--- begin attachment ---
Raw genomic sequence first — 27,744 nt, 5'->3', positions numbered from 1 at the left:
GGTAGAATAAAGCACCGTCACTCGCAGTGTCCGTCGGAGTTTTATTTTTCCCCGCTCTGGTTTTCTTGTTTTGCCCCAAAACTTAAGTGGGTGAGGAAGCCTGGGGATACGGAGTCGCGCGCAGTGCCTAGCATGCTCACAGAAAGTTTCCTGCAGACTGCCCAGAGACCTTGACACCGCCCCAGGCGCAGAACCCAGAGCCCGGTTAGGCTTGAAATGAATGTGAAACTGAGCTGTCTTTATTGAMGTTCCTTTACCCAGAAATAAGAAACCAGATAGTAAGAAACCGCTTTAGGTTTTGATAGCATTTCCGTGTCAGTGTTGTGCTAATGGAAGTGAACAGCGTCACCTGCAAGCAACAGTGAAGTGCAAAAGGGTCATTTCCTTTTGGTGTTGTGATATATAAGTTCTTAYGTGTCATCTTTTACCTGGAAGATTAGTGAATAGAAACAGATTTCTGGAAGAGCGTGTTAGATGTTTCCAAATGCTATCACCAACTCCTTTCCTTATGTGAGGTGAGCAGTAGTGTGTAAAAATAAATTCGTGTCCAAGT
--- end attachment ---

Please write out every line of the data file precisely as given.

Raw genomic sequence first — 27,744 nt, 5'->3', positions numbered from 1 at the left:
GGTAGAATAAAGCACCGTCACTCGCAGTGTCCGTCGGAGTTTTATTTTTCCCCGCTCTGGTTTTCTTGTTTTGCCCCAAAACTTAAGTGGGTGAGGAAGCCTGGGGATACGGAGTCGCGCGCAGTGCCTAGCATGCTCACAGAAAGTTTCCTGCAGACTGCCCAGAGACCTTGACACCGCCCCAGGCGCAGAACCCAGAGCCCGGTTAGGCTTGAAATGAATGTGAAACTGAGCTGTCTTTATTGAMGTTCCTTTACCCAGAAATAAGAAACCAGATAGTAAGAAACCGCTTTAGGTTTTGATAGCATTTCCGTGTCAGTGTTGTGCTAATGGAAGTGAACAGCGTCACCTGCAAGCAACAGTGAAGTGCAAAAGGGTCATTTCCTTTTGGTGTTGTGATATATAAGTTCTTAYGTGTCATCTTTTACCTGGAAGATTAGTGAATAGAAACAGATTTCTGGAAGAGCGTGTTAGATGTTTCCAAATGCTATCACCAACTCCTTTCCTTATGTGAGGTGAGCAGTAGTGTGTAAAAATAAATTCGTGTCCAAGT